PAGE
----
2. Richard Stockton, a humble lawyer, endured torturous conditions in British captivity for refusing to accept a conditional pardon demanding his acquiescence during the Revolutionary War.
Richard Stockton was an American lawyer elected to the Second Continental Congress, whereupon, in this capacity, he acted as the first signatory to the Declaration of Independence from the New Jersey delegation. During efforts to evacuate the family of John Covenhoven, on November 30, 1776, Stockton was captured along with his friend. Dragged from his bed in the middle of the night and transported to Perth Amboy by Loyalist bounty hunters, Stockton refused to accept the conditional pardon offered by General Howe and was instead imprisoned. Incarcerated at Provost Prison in New York, Stockton was subjected to brutal and intolerable conditions causing lasting health problems.
Suffering from starvation and exposure, Stockton endured the additional indignity of having much of his property, including furniture and livestock, seized or destroyed. His library, among the most extensive in the Americas, was burned by the British in an act of deliberate malice. In total, 4,435 soldiers died in battle in New York during the Revolutionary War, in contrast to more than 12,000 in prisons. After weeks in captivity, Washington himself petitioned Howe for the release of political prisoners including Stockton. Offered freedom on condition he would abstain from further involvement in the rebellion, Stockton, in immeasurably poor health, was eventually freed to return to what remained of his estate.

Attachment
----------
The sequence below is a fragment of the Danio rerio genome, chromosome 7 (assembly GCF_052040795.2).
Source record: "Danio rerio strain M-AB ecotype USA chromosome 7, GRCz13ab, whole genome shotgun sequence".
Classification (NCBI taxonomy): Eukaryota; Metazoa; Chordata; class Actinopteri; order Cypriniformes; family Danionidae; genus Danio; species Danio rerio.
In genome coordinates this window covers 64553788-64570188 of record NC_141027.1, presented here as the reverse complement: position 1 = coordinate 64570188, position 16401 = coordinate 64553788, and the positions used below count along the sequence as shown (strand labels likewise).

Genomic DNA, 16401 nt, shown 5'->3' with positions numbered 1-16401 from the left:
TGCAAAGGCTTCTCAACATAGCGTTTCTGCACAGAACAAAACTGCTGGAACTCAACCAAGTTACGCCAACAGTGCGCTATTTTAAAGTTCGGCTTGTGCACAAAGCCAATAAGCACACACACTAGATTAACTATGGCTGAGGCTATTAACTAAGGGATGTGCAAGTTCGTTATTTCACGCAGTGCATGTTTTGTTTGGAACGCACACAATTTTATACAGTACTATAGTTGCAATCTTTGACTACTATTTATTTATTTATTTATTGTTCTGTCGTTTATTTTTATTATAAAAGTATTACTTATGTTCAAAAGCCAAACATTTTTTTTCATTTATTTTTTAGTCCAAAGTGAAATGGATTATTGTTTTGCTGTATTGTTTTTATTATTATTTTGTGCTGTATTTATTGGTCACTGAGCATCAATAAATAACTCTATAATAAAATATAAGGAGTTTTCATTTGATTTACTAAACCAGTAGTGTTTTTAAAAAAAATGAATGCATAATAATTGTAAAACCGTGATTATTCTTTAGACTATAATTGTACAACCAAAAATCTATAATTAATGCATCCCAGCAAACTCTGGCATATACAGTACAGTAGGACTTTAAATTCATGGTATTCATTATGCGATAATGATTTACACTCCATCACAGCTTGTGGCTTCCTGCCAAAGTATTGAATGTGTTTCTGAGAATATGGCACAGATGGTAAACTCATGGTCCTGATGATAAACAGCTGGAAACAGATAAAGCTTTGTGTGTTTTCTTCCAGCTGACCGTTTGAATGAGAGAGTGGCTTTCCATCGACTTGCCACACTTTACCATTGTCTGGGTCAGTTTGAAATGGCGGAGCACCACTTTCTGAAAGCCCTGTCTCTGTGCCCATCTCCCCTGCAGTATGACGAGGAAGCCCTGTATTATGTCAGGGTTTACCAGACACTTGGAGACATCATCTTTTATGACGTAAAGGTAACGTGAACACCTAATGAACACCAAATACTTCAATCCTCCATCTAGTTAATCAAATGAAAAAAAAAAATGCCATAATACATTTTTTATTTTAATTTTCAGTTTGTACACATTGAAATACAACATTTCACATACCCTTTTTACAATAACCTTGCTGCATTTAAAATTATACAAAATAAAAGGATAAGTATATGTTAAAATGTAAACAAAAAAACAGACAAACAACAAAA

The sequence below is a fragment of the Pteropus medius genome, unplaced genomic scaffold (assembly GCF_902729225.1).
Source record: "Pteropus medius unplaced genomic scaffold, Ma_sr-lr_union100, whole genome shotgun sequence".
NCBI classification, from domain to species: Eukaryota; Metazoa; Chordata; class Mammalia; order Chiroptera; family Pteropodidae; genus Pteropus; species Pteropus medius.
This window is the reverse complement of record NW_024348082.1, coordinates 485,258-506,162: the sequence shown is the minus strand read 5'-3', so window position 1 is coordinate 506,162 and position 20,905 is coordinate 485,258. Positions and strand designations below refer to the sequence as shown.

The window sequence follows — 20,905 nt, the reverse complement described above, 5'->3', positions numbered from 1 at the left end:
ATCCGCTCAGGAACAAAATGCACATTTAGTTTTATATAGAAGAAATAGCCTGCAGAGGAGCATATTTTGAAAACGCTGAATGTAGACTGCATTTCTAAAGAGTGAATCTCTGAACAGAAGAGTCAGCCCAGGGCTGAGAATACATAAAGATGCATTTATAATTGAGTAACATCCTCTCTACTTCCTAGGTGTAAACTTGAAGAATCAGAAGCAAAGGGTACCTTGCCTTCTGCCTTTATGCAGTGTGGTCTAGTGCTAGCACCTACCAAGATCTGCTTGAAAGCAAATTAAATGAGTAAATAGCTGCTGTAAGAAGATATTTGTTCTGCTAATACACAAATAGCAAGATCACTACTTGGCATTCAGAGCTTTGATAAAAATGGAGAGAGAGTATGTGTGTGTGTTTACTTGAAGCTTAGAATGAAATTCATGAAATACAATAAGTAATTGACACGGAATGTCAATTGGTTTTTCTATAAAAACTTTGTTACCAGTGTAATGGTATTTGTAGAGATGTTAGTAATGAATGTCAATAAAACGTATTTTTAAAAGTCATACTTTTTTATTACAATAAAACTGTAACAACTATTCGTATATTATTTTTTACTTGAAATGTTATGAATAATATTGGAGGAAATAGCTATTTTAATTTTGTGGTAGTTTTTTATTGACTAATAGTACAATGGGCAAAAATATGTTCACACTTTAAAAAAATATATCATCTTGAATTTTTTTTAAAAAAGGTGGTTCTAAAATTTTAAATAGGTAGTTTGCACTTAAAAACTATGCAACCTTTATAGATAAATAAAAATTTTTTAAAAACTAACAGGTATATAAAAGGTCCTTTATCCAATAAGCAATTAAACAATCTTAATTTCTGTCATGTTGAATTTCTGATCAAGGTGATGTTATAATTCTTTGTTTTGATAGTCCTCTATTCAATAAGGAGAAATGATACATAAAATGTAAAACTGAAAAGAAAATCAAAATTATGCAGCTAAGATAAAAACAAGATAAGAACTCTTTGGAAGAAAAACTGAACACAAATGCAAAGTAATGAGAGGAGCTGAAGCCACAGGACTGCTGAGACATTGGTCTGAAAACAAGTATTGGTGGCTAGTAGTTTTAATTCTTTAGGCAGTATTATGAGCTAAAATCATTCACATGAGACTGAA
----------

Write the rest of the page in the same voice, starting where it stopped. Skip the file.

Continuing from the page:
1. George Washington deliberately exploited a legal loophole in Pennsylvania law to avoid being forced to emancipate his slaves whilst serving as President of the United States.
After the ratification of the United States Constitution, whilst a new city was built to serve as the capital of the fledgling nation – Washington, D.C. – the city of Philadelphia was selected to serve as the temporary capital. Remaining the seat of government for the duration of Washington’s two terms as president, the commander-in-chief was forced to relocate to Philadelphia, bringing with him a number of enslaved persons to serve in his household. In 1780, Pennsylvania had passed the Gradual Abolition Act, stipulating that slaves were freed after they reached the age of 28 along with those who had lived in the state for more than six months.
In order to avoid surrendering his property, Washington would transport his slaves back to Mount Vernon, or on some occasions literally to the state lines, every six months. Through this method, kept deliberately secret to avoid scandal, Washington was able to perpetually reset the clock on his slave’s freedom and circumvent the clear intended purpose of the 1780 emancipation legislation. Reflecting his sustained desire to retain his Negro possessions, Washington also signed into law the Fugitive Slave Act in 1793 in addition to launching a three-year search for an escaped female slave who fled to New Hampshire after learning she was to be given as a wedding present.
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